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1986
Arcade: Maze
£9.95
£2.99
English
ZX Spectrum 48K/128K
Multiple schemes (see individual downloads)

29
Tommy Nash
Chris Bourne

No trusty Steed, no poutatious Purdy, but you can Gambit all away on Gremlin's Avenger. Tommy Nash, YS's Tiger nut, cracks it open ...

This is more like it. A game with a realistic storyline we can all relate to (man). Yaemon, Grandmaster of Flame, (light my fire baby) has bumped off Naijishi (not the car manufacturer), your foster father, and stolen the Scrolls of Kettsuin (no dead easy scrolls these) which you have sworn to the Great God Kwon you will recover. To that end, you now stand outside the Quench Heart Keep ready to slay all who stand in your way, including Yaemon's henchmen, Manse the death mage and Honoric, keeper of the magic sword. Eat your heart out, Eastenders.

Of course, you've guessed by now that we're in for another bout of judo what. And guess whose martial parts are on the line! But if you're one of those people who have to order your kung fu moves according to the numbers down the side of the menu, then Avenger's just your cup of China tea. It lets you batter your opponents' prawn balls without first mastering a Kama Sutra full of joystick positions. Usually one chop sticks, thought you will find other weapons like shuriken and an iron fist as you explore. But is this a game to take-away? Well, like all Oriental fare, it left me feeling full at first but hungry for another go ten minutes later. So as Confucius say, let's take a wok on the wild side.

KING KUNG
Dumped outside the Great Keep, your first task is to locate the keys so you aren't kept out any longer. Once inside, your next job appears as a message on the screen, a sort of celestial teletype from the great god, Kwon. But you're just as likely to miss it on your first few goes, what with fighting off the fiends and mapping the maze of the castle. I shouldn't worry - you've probably dropped your remaining keys down one of the holes or forgotten to replenish your energy by now. This task is done by calling on Kwon as soon as your inner force fades. He'll then recharge your kung fuel. Of course, I could say that he adds a new move to the Kung Fu repertoire - the Kwon tum leap. But I won't.

The castle corridors are patrolled by a proper assortment of shady characters but except for the big nobs, they'll all succumb to a spot of reasoned argument - provided your fist's on the other end of it. But worst of all, the game's full of bugs - huge black spiders that appear from the holes to harry you. (Fortunately, there are no lice, flied or otherwise.)

RUN THE GAUNTLET
Okay, I heard you at the back. Yes, it looks like Gauntlet. Yes, it scrolls and yes, it's set in a multi-level castle full of nasties. And yes, the action's viewed from above. But really the similarity ends there. It just shows that the programmers can spot a good idea when they see one and know how to adapt it for an equally good but very different game. Avenger isn't just about fighting off hordes of horrors to reach the final screen. You don't complete it by following a particular path - you can wander at will all over the castle. Plus it has a strong plot that'll take some working out before you kill off the terrible trio and collect the Scrolls. And anyway, it's a one player game so you can tell your mates to push off!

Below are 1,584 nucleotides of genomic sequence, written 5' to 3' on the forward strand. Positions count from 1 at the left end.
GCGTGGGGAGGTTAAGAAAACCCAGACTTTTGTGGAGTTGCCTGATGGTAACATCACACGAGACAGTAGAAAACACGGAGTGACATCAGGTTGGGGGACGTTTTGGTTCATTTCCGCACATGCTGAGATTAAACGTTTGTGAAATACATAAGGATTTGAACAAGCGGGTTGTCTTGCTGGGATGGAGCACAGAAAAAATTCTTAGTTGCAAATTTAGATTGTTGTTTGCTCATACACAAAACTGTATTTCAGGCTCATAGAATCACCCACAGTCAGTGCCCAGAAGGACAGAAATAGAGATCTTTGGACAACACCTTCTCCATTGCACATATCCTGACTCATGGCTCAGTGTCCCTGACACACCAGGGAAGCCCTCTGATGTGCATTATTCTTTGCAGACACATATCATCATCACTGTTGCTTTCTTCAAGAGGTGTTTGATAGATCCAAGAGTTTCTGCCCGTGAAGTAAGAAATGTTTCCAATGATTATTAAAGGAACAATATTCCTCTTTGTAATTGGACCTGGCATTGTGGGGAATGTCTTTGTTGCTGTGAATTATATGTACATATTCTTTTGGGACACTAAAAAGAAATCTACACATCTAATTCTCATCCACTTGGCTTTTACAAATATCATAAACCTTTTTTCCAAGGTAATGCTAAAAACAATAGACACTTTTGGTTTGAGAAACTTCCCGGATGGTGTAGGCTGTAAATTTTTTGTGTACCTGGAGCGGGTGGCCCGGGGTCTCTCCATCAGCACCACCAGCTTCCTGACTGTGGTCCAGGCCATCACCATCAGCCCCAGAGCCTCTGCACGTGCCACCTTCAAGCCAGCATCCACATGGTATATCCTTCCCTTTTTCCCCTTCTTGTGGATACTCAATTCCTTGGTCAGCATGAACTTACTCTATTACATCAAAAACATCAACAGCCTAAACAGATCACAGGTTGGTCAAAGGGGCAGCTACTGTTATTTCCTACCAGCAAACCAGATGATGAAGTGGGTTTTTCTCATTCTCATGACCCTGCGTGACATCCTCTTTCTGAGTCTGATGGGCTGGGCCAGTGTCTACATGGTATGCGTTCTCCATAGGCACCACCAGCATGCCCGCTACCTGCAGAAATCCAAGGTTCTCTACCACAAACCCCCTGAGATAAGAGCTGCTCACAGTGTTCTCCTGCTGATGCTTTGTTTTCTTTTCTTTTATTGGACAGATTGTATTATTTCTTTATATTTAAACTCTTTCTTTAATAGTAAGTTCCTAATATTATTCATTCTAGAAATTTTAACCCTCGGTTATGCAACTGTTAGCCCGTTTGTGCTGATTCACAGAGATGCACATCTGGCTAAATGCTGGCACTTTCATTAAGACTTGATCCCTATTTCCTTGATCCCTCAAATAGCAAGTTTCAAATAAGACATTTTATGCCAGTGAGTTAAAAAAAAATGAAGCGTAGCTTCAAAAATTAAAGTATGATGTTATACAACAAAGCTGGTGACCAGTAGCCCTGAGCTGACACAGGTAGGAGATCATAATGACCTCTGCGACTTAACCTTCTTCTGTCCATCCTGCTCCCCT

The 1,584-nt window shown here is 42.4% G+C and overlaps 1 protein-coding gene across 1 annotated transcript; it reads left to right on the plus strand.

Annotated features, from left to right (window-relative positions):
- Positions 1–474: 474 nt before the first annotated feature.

But it is big. 298 screens that scroll rather strangely. The map is split up into nine screen units that character scroll very smoothly and very quickly. But when you reach the edge of a nine screen block you jump into the next one. At first it seems odd but you soon grow accustomed to it.

All in all, I reckon Tiger II burns as brightly as ever.

9/10
9/10
9/10
9/10
9/10

Banner Text

As in WOTT, the suns indicate your present energy levels. The top one goes down as you move about and whizzes away as soon as you touch one of the nasties. Your inner force saps more slowly but it's easy to forget to call on Kwon to replenish it.

Urgh! Just like the spider crawling out of the plug-hole after you've flushed it away for the fifth time. And the holes are just as annoying as the arachnids - if you get too close to them you'll find that you've lost a key you're carrying.

They don't like it up 'em. And neither will you. Fortunately, the spikes are only a hindrance and don't sap your strength. Just wait for them to descend back into the floor and you're free to pass.

Watch out, there's a message about to print out. As you complete each stage of your quest, the next job flashes up on the screen here. And it'll tell you what you have to do even if it doesn't specify the where and the how.

Some of the nasties just won't take death for an answer. No matter how many times you knock them off they keep coming back for more. Discretion, as the bard says, is the better part of valour. So leg it.

Ugly blighters, aren't they. But you should see them after they've popped their clogs. The flesh falls off and lets you see the skull beneath the skin.

Your quest cannot be completed unless you locate certain objects. Without giving the game away, you'll come across magic potions, crowbars, ropes and you must use them in the right order.

You can't go anywhere without keys. Well, not through the locked doors, and it's usually behind them that you'll find the objects necessary for your quest. To save wasting keys you must make a map of the important rooms.

Sticks and stones may break your bones but a Ninja's shuriken will split your skull right open. When you run out, you'll have to resort to close combat which is more costly on energy so keep your eyes peeled for extra supplies.

Treasure isn't essential to the game but it all adds to your score at the end. So, if it's there for the taking why turn your nose up?

Stop ninjng about not having many kung fu moves to master. You did all that in Way Of The Tiger. This time you have a real mission.